Can Bin Laden Be Caught?
After a year of silence, al-Qaeda's leader resurfaces. But with his health in question and his inner circle shrinking, the U.S. hopes it may not be for long
By APARISIM GHOSH
The voice was muffled, labored, weak——as you might expect from a man who has spent the past four years on the run. If it didn't belong to one of the world's most feared men, it would hardly scare a child. Having disappeared from view, sheltering in the mountains of Afghanistan and Pakistan, Osama bin Laden may have lost the ability to send a chill down the world's spine. Governments don't shut down airports or send security forces into red alert. Even when he makes the direst threats, we no longer feel compelled to slow down, much less stop, the course of our daily lives.
But bin Laden's re-emergence last Thursday was still a jolt, coming after a 13-month silence that raised questions about whether the al-Qaeda boss was incapacitated or even dead. The U.S. believes the 10-minute taped message, which aired on the Arab TV channel al-Jazeera, was probably recorded sometime since November, partly because of a reference to British newspaper reports from that time about a purported proposal by President Bush to bomb al-Jazeera. The tape suggested that bin Laden is alive, if not quite well. A longtime bin Laden watcher, French terrorism expert Roland Jacquard, speculates that the decision not to release a videotape may reflect a desire to conceal the deterioration of his physical condition. And if bin Laden's voice sounded more muted than in his last message, in December 2004, so did his rhetoric. He warned of forthcoming attacks on U.S. soil but didn't convey a sense of immediacy. "They are in the planning stages, and you will see them in the heart of your land as soon as the planning is complete," he said. He floated the idea of a cessation of hostilities with America if the U.S. withdraws troops from Iraq and Afghanistan. "We do not mind offering a long-term truce based on just conditions that we will stick to," bin Laden said. The White House didn't bite. "We do not negotiate with terrorists," spokesman Scott McClellan said. "We put them out of business."
That claim, of course, is undermined every day that bin Laden and his deputy and chief tactician, Ayman al-Zawahiri, remain on the loose. But bin Laden's resurfacing has come at a time when the leadership of al-Qaeda appears to be under as much strain as at any time since the fall of the Taliban in 2001. Antiterrorism experts say the Saudi-born terrorist is no longer in active contact with field commanders, and his ability to plan and direct specific operations is hampered by his isolation. In Iraq, scene of al-Qaeda's deadliest strikes since 9/11, the group's leader, Abu Mousab al-Zarqawi, is fighting battles with some Iraqi insurgent groups who want him dead almost as badly as the U.S. military does (see box). Meanwhile, an intensified U.S. push to hunt down al-Qaeda leaders has scored a series of apparent successes; just last week Pakistani intelligence officials claimed that a Jan. 13 U.S. air strike on the village of Damadola had killed as many as four senior operatives——although it may have missed its chief target, al-Zawahiri, whose voice was heard on an undated audiotape last Friday. Among some U.S. counterterrorism experts, there was speculation that the release of the bin Laden tape was al-Qaeda's attempt to boost the morale of its foot soldiers amid the run of bad p.r. Says an intelligence official: "The question is, Is this someone's way of changing the topic?"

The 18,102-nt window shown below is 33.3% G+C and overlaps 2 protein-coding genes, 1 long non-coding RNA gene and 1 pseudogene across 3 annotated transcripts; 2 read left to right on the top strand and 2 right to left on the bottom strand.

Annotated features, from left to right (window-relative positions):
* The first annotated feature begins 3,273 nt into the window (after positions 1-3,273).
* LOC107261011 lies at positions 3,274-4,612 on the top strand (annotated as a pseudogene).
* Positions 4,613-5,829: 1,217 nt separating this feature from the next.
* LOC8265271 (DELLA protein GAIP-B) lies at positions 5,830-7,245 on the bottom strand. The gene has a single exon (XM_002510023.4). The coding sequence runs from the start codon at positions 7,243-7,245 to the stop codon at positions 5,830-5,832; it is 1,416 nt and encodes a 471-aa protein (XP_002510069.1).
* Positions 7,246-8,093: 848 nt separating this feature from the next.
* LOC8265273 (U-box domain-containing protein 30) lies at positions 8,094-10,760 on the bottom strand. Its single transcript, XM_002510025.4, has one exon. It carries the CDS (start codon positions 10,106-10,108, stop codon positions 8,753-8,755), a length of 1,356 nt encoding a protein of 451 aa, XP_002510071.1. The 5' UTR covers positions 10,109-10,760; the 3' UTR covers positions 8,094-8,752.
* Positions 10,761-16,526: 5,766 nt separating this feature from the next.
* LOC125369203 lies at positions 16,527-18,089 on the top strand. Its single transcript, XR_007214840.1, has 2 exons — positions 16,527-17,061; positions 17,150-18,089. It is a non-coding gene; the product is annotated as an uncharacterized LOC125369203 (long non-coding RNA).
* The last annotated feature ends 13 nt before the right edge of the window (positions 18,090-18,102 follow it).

It might be, but no one is confusing misdirection for surrender. While improved cooperation between the U.S. and Pakistan has apparently helped the U.S. zero in on bin Laden's lieutenants, credible intelligence on the main target's whereabouts is sketchy at best. Law-enforcement officials say that bin Laden's message aside, there are no signs of heightened al-Qaeda activity in the U.S., but they don't discount the possibility of a terrorist attack. "The threat's still real," says a U.S. intelligence official, "but because of this tape, does that make it any more real than it was before the tape? No." Today, the official says, al-Qaeda is not the same outfit it was on 9/11; it has morphed from a command-and-control organization into a philosophy that has "inspired cells around the world …… It's harder for them to coordinate, but it also makes them very dangerous."
Some terrorism experts believe that the perception that bin Laden is vulnerable may make jihadists more determined to carry out attacks. "I'd be worried over the next 60 to 90 days," says a former FBI counterterrorism official. "I believe if we don't hear from al-Qaeda in the near term, some will paint bin Laden as weakened and unable to deliver on his threat"——a possibility that may motivate terrorists to try to strike soon, to make good on the promises of their leader.